Lucas Pinz looks at the dangers faced by Brazilian (and other) banks who do not address the pressing call to migrate from IPv4 to IPv6.
When was the last time you actually went to the bank? I really do not remember my last visit. I’ve been living in Rio de Janeiro for several years and my account is still in Sao Paulo. The more we bank over the Internet, the less time we spend physically in the bank. Today, with few exceptions, the internet is the main access platform to banking systems worldwide.
According to MIT, “the financial and entertainment industries are the biggest examples of digital businesses.” In Brazil, millions of financial transactions are now made through smartphones. FEBRABAN report that mobile banking transactions grew over 300% per year, reaching more than 820 million transactions in mobile channels in 2012.
A business that depends this much on the Internet therefore cannot be vulnerable and remain passive while facing the raft of technological changes and development currently underway, and one such change is IP protocol (Internet Protocol) migration.
Let me explain, the internet was established and consolidated over Internet Protocol’s version 4 (IPv4). The number of public addresses available is insufficient to meet the demand explosion and current Internet usage. If it weren’t for alternative techniques such as NAT, private address, CIDR blocks which, amongst others, allow the existing quota of IP addresses to be shared, aggregated and extended, IPv4 would have been over for a decade. This drastic shortfall led to IP version 6 (IPv6) being created, with implementation starting a few years ago. In case you’re wondering, the IPv6 address space is so large that it would be able to connect every grain of sand on all beaches from all over the planet!
However, the migration from IPv4 to IPv6 is not simple and requires planning and investment.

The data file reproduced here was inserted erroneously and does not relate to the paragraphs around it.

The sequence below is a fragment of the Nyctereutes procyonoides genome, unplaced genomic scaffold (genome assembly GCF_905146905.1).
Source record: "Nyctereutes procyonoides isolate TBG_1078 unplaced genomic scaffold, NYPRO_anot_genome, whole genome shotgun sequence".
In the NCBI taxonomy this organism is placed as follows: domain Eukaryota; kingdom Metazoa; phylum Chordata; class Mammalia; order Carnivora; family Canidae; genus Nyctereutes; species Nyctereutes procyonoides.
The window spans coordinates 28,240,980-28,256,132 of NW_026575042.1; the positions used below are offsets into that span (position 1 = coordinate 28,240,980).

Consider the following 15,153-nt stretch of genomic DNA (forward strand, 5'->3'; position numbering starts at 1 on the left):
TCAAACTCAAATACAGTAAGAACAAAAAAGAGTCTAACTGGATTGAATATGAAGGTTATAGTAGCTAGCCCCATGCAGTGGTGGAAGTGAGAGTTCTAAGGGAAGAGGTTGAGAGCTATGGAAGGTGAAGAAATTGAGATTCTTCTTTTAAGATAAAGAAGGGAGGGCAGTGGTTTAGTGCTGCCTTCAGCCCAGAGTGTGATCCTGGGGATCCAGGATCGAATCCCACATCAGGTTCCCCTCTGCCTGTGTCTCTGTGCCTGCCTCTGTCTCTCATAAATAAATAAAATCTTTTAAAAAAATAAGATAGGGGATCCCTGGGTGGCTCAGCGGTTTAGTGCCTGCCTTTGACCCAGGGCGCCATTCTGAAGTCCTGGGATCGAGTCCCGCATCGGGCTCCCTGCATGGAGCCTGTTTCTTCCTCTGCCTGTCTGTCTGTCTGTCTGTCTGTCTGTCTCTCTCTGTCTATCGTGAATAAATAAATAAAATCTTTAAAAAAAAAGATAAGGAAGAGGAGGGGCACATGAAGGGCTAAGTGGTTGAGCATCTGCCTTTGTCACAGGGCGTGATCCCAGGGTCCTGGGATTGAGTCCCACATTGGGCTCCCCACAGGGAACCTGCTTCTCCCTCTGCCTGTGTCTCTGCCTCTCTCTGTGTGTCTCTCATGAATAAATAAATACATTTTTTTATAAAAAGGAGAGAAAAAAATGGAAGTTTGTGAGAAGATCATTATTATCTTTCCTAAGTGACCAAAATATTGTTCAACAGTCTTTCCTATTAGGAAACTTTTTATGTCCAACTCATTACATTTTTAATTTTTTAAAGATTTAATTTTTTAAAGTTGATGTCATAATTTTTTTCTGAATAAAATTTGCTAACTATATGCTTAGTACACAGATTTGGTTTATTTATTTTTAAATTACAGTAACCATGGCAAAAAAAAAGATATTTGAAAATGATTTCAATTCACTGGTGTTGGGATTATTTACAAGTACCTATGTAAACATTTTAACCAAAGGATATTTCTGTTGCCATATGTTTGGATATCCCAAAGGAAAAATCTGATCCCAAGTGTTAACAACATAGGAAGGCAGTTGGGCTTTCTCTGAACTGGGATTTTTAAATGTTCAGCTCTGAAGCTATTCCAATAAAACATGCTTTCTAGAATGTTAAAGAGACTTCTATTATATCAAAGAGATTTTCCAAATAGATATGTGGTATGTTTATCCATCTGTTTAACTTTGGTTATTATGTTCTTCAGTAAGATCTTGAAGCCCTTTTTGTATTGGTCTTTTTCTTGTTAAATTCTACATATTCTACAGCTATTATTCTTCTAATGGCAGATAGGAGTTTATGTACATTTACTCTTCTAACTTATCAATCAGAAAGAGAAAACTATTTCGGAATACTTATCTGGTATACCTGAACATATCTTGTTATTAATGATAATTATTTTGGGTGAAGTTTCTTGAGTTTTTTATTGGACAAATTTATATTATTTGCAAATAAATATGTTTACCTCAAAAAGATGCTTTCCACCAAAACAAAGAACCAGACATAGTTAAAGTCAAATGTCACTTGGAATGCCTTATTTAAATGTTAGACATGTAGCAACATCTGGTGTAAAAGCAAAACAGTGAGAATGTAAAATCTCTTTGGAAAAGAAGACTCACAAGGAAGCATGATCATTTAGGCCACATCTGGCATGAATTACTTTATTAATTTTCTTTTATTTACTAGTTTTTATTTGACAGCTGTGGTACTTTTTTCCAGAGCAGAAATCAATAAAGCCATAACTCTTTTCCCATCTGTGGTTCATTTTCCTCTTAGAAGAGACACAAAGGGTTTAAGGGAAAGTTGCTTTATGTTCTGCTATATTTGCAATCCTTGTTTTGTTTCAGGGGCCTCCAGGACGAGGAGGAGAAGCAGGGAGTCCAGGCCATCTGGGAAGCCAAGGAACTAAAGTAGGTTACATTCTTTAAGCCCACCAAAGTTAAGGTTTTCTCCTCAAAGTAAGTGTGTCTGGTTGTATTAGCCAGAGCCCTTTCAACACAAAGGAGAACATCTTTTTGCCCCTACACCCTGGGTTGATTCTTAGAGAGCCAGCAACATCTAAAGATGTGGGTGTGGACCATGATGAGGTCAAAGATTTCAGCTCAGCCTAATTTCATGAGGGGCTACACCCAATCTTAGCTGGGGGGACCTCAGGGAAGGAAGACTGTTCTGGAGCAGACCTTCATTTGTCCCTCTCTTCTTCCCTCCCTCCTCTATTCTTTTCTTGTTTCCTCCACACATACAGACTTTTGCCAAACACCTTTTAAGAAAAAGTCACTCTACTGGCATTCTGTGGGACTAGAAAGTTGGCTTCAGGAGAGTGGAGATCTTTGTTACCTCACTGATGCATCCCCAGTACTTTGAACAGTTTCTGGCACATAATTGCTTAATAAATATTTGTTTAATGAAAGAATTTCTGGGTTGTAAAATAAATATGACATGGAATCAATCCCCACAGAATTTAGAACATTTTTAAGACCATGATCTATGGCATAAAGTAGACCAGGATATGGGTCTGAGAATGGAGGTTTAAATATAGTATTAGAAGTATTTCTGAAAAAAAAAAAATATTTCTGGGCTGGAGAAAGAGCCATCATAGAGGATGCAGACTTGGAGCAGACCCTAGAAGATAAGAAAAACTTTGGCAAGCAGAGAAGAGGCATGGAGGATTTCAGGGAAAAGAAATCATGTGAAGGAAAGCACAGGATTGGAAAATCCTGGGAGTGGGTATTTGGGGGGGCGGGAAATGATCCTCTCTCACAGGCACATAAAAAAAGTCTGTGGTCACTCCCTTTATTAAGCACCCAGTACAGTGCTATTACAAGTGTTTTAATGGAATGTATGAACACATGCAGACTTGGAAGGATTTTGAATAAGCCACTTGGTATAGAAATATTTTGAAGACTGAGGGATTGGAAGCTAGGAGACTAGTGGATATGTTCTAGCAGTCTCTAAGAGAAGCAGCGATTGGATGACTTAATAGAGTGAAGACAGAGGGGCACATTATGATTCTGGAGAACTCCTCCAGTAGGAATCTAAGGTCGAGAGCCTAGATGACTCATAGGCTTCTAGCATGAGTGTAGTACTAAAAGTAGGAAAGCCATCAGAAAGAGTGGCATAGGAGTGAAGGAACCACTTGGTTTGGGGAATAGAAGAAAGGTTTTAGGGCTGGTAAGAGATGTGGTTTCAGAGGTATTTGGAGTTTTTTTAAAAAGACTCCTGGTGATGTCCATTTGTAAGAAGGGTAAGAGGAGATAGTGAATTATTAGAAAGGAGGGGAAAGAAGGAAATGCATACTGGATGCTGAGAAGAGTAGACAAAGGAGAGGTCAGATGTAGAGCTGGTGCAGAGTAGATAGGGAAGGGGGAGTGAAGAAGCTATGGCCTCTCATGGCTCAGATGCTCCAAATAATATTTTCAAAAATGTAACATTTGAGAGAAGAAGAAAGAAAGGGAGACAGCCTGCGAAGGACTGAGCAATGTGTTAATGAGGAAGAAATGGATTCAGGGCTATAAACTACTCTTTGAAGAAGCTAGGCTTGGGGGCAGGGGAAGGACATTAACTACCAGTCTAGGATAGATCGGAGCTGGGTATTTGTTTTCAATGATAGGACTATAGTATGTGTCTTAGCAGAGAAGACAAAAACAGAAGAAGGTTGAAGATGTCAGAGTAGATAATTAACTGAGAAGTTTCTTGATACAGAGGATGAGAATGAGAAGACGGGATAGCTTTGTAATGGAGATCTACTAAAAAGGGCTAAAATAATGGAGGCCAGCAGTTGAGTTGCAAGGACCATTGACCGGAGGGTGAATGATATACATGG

Currently, IPv6 projects are underway in several operators in Latin America. This means that already in 2014, me, you, our friends, residential broadband users (and bank customers) can receive an IPv6 address, plus a private IPv4, for us to connect to the Internet. And then, what will happen? Well, the user will have two options to connect to Internet, one via an IPv6 network and the other via a private IPv4 + NAT.
In anticipation of this, more recent operating systems for PCs, laptops, tablets and smartphones prefer IPv6 connections by default. So when typing www.bancoXYZ.com.br in your browser, or accessing your bank’s app from your phone, it will prefer to establish the connection to the desired content via IPv6.
But here’s the problem: when testing this type of connection via IPv6 to major Brazilian bank portals, the answer was 0% connection. This means that the banks tested don’t have IPv6 implementation. In this case, the web browser, after not getting a DNS response saying the site www.bancoXYZ.com.br could respond via IPv6, establishes a connection via IPv4 network. And that is where the issue of performance and user experience becomes important.
Probably the IPv4 connection you receive will have to go through a NAT solution on the carrier’s network. Tests recently made by some banks in India show that latency time in accessing the bank’s website via IPv6 is significantly lower compared to IPv4.
It boils down to this: a native connection over IPv6 will be better than the experience of a connection through private IPv4 + NAT. So will banks assume the risk of having incomplete web transactions due to IP connectivity issues?
At the risk of repeating myself, implementing IPv6 will not be simple. It must be well planned and tested. The CIO and IT team must, as a first step, carry out an IPv6 compatibility assessment with its IT equipment base, from ATMs to the servers that store and process web content.
Brazil’s banking system is considered one of the most modern in the world, for both its coverage and electronic system capacity. But banks are really differentiated according to customer experiences, and networks are critical and largely responsible for the good (or bad) user experience.
IPv6 implementation by banks will be essential to ensure a good web experience for their customers – and if MIT is right and banks are true digital businesses, the web experience is everything.